For example, every clinical device in a hospital or medical campus may have a built-in wireless module for both locating and transmitting patient data. In many cases, WiFi networks can be used to support these needs, but outdoor needs or clinical devices that accompany first responders will support cellular services. In all these cases the IoT will be managed internally to insure patient data-privacy regulations under the Health Insurance Portability and Accountability Act (HIPAA).
Unmanaged IoT can pose a threat to enterprises where they use the enterprise network to connect to their supporting cloud service.
Examples for your consideration:
- Over 100,000 refrigerators were hacked to form a bot-army in 2014 (Source: The Hacker News).
- 140,000 security cameras and DVRs were hacked to form a bot-army in 2016 (Source: Security Ledger).
All these devices were behind DSL modems, but they were still hacked. Imagine that they were installed on the enterprise network and were connected to the bot army command/control server. What could happen to the inside of the enterprise network in these cases?
Best practices for any devices that are not actively managed by enterprise IT is to never allow them on the enterprise network. This can be done with Ethernet VLANs and multiple WiFi SSIDs technology to create multiple logical network slices sharing the same physical network.
In high-security enterprises, the network policy could override creation of a network slice for IoT and require the creation of a parallel physical network to ensure total segregation.
CBRS is around the corner
In the U.S., the FCC has developed a revolutionary method for enterprises to access cellular spectrum that is called Citizens Broadband Radio Service(CBRS). CBRS sets aside 150 MHz of radio spectrum for use by anyone. CBRS-capable infrastructure requests radio spectrum from a cloud service for use by the enterprise. This access method enables enterprises to build their own private LTE in a building or geographic area without negotiating leased access to radio spectrum from a service provider. Private LTE and, eventually, private 5G offer all the benefits of secure and mission-critical communications while allowing the enterprise the total control required in industrial IoT use cases.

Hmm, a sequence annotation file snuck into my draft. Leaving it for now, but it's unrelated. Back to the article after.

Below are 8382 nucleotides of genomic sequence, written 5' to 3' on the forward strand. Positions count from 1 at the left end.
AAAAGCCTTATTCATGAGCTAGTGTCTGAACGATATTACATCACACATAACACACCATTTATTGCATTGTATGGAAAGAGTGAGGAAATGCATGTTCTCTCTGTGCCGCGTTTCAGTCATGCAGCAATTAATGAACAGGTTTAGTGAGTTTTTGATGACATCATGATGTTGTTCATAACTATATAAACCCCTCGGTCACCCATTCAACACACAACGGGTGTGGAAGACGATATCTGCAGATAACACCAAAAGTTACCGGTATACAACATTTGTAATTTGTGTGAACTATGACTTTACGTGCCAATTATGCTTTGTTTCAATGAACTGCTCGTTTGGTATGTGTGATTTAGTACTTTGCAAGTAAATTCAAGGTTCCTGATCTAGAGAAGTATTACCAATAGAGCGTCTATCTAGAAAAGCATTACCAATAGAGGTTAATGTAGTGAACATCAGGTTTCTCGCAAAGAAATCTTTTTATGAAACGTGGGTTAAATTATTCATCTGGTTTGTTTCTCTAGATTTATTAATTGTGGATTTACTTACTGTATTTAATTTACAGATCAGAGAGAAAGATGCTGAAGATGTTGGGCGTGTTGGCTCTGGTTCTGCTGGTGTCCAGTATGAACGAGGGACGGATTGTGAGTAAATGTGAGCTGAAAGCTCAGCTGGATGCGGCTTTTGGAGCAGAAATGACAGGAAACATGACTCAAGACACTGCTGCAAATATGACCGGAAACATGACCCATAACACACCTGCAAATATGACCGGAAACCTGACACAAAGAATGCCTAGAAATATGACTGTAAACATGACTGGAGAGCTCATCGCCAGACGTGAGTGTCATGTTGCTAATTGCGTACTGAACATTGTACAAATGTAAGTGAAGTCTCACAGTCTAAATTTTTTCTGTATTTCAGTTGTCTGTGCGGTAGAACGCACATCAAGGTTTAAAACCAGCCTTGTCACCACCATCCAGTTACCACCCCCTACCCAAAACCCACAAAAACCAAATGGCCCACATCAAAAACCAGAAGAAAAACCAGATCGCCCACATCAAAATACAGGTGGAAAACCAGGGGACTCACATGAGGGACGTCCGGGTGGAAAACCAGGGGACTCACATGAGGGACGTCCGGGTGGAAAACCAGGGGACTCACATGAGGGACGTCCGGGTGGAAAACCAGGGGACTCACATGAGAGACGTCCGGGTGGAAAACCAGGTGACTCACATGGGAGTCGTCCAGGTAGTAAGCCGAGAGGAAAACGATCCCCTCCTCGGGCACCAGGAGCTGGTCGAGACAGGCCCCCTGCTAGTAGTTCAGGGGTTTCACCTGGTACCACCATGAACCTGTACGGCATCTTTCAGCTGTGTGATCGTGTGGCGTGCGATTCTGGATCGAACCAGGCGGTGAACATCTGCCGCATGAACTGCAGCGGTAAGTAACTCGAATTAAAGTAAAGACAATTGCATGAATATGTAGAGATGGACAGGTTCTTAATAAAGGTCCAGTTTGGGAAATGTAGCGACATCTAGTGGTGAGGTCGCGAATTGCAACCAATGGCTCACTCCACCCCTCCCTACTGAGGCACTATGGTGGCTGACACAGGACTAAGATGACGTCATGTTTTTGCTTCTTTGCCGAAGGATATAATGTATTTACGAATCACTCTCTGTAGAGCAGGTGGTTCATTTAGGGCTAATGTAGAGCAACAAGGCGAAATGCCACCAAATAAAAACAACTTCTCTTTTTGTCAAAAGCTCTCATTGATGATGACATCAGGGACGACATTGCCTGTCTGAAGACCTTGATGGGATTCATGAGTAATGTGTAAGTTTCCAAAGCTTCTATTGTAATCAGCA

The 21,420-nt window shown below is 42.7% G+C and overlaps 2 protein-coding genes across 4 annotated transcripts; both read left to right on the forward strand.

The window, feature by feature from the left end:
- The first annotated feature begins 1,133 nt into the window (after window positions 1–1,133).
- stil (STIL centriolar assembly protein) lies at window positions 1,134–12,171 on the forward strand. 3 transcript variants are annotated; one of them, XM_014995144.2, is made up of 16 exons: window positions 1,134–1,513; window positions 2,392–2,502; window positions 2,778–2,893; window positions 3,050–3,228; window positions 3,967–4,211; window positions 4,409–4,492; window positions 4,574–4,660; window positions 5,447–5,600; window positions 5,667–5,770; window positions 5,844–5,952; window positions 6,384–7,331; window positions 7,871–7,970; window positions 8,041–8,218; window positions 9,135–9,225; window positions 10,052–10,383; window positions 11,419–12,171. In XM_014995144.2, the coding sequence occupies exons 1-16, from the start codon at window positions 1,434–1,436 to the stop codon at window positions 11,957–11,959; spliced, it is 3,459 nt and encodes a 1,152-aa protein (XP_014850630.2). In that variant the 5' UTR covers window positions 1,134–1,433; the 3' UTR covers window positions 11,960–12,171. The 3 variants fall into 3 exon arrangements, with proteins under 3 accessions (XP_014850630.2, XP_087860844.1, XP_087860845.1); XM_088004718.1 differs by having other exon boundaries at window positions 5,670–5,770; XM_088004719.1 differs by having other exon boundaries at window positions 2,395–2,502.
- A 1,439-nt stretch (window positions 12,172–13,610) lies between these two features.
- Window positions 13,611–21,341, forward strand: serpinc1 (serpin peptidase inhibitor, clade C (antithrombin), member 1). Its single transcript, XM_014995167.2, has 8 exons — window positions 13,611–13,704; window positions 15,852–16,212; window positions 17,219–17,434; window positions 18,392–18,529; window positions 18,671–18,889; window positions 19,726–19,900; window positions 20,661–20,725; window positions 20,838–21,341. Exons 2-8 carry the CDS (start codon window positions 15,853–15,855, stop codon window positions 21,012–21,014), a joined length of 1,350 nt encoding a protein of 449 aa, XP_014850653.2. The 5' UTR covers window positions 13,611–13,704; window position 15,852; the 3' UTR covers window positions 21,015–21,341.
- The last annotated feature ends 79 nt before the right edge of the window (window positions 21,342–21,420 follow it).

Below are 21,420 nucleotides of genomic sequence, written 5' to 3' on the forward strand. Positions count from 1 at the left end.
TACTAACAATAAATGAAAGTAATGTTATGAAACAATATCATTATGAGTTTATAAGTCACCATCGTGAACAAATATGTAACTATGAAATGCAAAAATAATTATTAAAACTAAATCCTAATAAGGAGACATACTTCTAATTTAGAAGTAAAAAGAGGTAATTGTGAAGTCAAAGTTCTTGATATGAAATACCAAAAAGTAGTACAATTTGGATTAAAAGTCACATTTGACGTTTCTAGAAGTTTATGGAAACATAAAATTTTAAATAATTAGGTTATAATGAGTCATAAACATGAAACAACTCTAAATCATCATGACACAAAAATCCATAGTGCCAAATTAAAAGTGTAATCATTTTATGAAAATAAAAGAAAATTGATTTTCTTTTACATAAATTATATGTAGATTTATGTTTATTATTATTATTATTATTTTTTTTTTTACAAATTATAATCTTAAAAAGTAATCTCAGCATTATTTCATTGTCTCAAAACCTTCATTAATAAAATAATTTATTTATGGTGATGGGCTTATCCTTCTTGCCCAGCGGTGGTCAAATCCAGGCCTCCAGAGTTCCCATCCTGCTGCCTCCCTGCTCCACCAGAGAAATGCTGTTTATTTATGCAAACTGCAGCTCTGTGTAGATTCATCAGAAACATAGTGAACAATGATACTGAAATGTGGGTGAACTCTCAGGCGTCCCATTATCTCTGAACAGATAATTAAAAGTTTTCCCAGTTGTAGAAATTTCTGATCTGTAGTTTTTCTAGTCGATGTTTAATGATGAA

CBRS is close to launching in the U.S., and over the next few years most smartphones and IoT devices are expected to feature CBRS-capable radios. Many enterprises are planning today for CBRS. Information about CBRS can be found at cbrsalliance.org.
The wave of IoT devices and services will drive incremental expansion and capacity increases to existing networks and, in some cases, the creation of segregated IoT overlay networks. Network teams in the enterprise and their systems integrators will be asked to design and plan for the arrival of these IoT devices and networks. A variety of IoT applications may use almost any type of wired and wirelessconnectivity.
Mission-critical IoT applications will be built and operated by the line of business due to their importance and will open new career opportunities for enterprise IT people. It is a “ground-floor opportunity” to join the transformation. u
Art King is director of enterprise at SpiderCloud Wireless Inc. Corning Inc. acquired SpiderCloud Wireless in 2017. Corning offers innovative connectivity products from optical transport, cellular signal sources, to cellular distribution.